A colleague tells me that connections to a database are expensive and could harm performance of the application. They ask me to create a procedure that calls say another 8 procedures, that way they call one procedure and get back 8 datasets. From my viewpoint SQL is having to wait for each dataset to be returned before it can start to retrieve the next one so that will have a negative effect too.

Can anybody quantify the cost of the connection from an application and let me know whether the best approach is to call multiple procedures or one master procedure?

  • Edit the tag and add your RDBMS such Oracle X or SQL Server Y. SQL is a language. – Julien Vavasseur Nov 30 '15 at 10:59
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    When the application calls this "master" procedure, is it going to actually need the data from the 8 datasets in every or most cases? Don't ask SQL Server to do more work than you need it to. – Jonathan Fite Nov 30 '15 at 14:37
  • what is the application written in? .net/version or something else – Ed Elliott Dec 2 '15 at 8:12

Well, there are four main aspects to this:

  1. Why are you asking the general Interwebs for an opinion when there are three other sources that should be checked first, one of which will be definitive and not an opinion:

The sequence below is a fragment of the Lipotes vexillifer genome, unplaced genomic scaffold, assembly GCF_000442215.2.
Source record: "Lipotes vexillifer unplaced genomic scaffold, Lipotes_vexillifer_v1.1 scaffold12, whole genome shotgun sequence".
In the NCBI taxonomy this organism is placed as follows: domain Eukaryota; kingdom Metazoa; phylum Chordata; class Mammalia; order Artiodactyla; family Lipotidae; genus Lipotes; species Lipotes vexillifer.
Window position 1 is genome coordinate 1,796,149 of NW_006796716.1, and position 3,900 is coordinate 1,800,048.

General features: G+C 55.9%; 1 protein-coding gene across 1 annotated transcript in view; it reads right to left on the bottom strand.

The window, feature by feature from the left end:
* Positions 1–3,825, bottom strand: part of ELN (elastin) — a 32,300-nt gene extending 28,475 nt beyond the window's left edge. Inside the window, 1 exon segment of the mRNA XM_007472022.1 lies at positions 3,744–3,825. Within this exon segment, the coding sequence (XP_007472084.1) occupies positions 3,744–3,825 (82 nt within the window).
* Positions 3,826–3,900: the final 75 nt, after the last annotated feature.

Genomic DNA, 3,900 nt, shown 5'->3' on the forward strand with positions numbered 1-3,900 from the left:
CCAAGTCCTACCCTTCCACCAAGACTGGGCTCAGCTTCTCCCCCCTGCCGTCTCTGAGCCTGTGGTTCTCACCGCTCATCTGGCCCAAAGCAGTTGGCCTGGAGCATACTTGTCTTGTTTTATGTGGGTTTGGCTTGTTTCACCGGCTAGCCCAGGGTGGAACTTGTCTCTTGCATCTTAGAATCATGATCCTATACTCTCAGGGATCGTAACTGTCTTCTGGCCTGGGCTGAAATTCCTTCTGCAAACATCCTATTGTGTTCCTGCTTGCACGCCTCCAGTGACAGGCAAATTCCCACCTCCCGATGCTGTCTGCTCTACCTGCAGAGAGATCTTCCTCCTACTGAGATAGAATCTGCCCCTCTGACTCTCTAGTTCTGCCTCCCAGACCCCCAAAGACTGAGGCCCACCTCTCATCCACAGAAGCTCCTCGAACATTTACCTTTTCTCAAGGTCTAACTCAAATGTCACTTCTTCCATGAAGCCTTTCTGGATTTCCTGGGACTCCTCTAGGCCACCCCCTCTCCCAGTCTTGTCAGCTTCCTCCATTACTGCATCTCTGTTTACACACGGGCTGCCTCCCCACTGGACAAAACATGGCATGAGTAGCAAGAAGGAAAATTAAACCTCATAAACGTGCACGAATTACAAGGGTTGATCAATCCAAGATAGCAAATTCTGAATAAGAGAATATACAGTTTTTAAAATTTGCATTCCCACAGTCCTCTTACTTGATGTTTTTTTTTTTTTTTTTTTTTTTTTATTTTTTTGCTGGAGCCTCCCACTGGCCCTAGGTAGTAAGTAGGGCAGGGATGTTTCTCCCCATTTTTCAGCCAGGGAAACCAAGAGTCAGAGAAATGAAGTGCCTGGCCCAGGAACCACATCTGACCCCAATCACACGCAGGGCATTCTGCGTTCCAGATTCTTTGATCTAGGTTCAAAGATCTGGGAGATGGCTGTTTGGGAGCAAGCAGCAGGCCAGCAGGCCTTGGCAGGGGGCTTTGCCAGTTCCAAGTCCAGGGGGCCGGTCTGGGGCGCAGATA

1. When someone tells you a technical / scientific piece of information, whenever possible, ask them how they know that to be the case. Did they read it somewhere? If so, was it a reputable source or was it mentioned in passing in a conversation they had several years ago that they were only partially paying attention to and also never asked that person how they happened to know this information. If it was an article / blog post, ask to see it so you can read it for yourself. If they did some testing, ask to see the test scripts so you can run them yourself.

      The point is, a lot of people say a lot of things, sometimes being honestly convinced of the validity of information that is absolutely not true. So it is good of you to not just take their word for it, but whoever conveyed the information should be asked why they believe it to be true. Their answer could prove to be very insightful on a few levels :-).

    2. Whether or not you are able to get an answer from the person making technical claims, do your own research. Do some searches to see if technical articles on this topic have already been written. Simply searching on "database connection performance" returns quite a few articles. Just be wary of random blog posts as people sometimes post information that they believe to be true but in fact isn't. And that brings us to....

    3. The absolute best source of information for technical matters, especially with regards to "is approach A faster or slower than approach B" types of questions, is the system itself. Who cares what your colleague says, or even anyone else, no matter how well respected they may be, when your system will behave the way it is going to behave and it cannot be argued with. If someone says calling 8 procs in one call to the database is faster than 8 connections, well, try both and see which is faster. Of course, you may or may not be doing things correctly, but once you have a test set up and some results, then you can present those to see if somehow you missed something. And you can check against articles that have been written to see if their is a trick or option that you missed.